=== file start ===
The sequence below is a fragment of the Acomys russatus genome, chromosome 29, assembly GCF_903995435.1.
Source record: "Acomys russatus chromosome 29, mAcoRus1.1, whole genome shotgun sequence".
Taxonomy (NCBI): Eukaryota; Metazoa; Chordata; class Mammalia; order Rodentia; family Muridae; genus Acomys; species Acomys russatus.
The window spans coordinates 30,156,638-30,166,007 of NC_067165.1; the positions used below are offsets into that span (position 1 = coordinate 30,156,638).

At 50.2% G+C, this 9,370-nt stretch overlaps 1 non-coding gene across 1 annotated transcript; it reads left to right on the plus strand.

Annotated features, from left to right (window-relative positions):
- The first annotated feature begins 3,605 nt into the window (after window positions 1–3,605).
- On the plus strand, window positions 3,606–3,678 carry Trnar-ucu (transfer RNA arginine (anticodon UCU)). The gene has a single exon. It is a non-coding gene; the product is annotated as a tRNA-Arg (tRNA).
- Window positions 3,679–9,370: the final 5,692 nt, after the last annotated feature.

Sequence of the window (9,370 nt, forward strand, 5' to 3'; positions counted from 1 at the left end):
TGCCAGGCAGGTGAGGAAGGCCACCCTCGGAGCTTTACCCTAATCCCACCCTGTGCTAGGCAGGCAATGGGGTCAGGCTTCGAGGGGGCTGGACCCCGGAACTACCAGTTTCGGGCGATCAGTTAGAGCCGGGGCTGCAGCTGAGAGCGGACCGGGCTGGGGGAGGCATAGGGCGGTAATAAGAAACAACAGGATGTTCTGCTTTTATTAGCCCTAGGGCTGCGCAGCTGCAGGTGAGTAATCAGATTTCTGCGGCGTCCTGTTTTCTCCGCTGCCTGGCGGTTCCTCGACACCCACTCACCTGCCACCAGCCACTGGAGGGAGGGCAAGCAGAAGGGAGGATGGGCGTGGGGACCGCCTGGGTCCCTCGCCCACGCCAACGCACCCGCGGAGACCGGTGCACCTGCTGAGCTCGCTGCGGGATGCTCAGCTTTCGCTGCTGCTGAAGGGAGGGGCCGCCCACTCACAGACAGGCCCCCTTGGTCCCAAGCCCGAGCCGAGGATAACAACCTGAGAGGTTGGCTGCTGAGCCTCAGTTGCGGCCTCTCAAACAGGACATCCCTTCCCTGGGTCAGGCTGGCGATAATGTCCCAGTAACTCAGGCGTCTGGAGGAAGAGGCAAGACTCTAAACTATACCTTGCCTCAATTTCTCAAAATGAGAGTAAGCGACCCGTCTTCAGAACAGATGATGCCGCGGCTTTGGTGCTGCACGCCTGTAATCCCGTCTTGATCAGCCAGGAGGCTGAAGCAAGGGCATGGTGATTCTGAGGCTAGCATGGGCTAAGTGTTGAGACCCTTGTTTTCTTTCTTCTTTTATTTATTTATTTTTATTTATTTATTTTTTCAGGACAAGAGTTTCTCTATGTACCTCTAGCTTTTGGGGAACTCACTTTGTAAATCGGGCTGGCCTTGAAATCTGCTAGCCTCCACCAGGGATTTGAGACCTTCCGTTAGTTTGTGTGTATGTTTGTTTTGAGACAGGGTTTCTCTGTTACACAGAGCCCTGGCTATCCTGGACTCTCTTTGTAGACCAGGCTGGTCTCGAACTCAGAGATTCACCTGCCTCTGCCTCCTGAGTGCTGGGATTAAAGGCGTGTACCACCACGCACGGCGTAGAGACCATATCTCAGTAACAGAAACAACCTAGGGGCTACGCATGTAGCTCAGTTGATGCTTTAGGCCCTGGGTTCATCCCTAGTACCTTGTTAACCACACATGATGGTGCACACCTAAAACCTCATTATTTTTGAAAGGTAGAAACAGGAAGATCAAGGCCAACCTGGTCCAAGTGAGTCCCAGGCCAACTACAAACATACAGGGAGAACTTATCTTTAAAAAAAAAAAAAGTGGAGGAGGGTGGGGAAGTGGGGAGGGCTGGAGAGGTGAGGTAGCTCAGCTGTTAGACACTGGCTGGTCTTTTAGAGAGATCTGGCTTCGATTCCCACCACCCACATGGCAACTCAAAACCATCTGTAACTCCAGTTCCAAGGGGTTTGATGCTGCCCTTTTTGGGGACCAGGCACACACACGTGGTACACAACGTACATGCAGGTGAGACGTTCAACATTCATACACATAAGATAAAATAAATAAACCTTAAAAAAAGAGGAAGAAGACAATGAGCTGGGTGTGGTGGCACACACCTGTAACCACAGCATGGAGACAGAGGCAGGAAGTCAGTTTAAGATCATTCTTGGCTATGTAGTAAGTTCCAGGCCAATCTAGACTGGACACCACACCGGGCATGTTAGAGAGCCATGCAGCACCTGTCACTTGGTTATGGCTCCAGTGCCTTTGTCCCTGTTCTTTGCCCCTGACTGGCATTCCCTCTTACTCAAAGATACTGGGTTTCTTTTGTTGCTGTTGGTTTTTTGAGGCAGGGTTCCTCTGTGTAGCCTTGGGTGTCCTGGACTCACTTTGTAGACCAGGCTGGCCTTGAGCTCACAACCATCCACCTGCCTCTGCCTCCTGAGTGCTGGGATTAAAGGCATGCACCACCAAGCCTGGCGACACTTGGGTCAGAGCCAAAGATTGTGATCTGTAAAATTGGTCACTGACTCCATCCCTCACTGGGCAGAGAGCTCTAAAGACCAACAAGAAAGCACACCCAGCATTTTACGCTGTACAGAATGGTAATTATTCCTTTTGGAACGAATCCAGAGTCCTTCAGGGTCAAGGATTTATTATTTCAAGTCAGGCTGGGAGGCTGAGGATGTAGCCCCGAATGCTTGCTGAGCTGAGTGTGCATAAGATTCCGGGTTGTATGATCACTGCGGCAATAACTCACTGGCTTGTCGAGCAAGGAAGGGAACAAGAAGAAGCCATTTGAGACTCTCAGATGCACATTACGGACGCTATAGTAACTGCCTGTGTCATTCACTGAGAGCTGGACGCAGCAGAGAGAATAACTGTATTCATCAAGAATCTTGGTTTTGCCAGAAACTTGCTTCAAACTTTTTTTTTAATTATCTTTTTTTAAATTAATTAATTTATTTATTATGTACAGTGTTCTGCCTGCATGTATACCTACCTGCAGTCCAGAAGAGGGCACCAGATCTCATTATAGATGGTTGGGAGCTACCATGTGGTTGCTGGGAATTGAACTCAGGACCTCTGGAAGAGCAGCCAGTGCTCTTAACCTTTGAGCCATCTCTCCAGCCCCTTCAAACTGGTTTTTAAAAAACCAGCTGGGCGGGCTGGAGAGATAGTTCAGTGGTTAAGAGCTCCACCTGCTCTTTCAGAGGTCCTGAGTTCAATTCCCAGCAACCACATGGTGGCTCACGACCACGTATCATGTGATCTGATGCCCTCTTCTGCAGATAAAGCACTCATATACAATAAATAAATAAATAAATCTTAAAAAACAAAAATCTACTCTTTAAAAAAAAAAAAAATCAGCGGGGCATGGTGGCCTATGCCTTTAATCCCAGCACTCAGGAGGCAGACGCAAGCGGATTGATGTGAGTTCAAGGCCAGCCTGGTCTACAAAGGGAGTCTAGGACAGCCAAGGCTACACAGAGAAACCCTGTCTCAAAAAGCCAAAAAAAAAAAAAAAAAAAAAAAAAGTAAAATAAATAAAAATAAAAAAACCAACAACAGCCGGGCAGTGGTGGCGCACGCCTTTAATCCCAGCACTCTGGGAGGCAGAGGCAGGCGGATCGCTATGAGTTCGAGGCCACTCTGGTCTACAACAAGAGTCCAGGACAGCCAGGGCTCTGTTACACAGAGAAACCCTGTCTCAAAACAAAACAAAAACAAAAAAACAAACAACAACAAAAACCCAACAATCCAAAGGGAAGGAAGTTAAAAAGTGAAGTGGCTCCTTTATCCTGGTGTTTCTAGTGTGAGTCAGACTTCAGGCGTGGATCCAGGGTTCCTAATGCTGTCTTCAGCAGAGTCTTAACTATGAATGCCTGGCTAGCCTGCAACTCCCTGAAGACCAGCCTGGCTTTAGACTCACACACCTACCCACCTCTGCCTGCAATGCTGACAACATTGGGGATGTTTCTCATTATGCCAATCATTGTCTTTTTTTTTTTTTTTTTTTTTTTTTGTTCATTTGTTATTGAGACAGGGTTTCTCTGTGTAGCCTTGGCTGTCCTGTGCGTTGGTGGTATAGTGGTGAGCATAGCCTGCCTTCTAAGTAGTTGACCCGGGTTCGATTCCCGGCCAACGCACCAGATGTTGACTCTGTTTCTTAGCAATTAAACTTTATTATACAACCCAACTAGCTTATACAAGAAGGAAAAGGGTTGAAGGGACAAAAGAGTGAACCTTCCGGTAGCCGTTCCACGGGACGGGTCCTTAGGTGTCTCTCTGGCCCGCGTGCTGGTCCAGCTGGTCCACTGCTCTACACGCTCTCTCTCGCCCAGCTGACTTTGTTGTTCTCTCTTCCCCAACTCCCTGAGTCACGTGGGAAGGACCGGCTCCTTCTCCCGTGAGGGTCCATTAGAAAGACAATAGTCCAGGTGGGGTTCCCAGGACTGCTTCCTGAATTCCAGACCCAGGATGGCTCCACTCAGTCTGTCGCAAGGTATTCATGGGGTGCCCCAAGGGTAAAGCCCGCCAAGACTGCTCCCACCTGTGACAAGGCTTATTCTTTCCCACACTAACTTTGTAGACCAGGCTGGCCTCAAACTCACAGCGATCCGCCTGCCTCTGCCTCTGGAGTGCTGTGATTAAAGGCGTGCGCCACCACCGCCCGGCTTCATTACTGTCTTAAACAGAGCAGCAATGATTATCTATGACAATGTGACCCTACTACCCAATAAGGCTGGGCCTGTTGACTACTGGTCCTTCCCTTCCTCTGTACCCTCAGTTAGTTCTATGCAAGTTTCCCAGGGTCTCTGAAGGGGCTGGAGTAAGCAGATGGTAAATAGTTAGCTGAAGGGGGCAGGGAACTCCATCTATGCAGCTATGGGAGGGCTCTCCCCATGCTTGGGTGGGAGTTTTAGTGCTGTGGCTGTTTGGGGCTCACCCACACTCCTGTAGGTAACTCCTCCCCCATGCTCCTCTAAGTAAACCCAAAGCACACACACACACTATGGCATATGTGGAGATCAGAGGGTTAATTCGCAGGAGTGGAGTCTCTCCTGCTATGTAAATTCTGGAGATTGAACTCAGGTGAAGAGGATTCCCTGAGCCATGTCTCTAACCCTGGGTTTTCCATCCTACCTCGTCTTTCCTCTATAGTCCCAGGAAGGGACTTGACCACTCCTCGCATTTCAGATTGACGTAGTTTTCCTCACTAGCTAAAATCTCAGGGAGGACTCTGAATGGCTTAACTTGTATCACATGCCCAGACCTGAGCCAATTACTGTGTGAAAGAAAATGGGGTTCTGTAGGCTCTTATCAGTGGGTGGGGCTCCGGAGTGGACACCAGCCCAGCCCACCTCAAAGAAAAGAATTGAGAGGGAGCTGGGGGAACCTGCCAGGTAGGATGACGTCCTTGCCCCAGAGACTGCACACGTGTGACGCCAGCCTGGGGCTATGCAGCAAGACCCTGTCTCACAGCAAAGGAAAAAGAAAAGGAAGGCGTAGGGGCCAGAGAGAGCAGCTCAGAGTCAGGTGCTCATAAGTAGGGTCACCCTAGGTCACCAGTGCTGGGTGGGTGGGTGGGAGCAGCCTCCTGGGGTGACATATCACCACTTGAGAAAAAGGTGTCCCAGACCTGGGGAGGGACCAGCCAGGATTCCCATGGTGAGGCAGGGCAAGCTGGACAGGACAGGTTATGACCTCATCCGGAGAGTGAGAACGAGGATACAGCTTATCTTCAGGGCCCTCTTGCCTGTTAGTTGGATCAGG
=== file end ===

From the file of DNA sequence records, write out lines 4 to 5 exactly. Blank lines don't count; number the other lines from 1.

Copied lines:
The window spans coordinates 30,156,638-30,166,007 of NC_067165.1; the positions used below are offsets into that span (position 1 = coordinate 30,156,638).

At 50.2% G+C, this 9,370-nt stretch overlaps 1 non-coding gene across 1 annotated transcript; it reads left to right on the plus strand.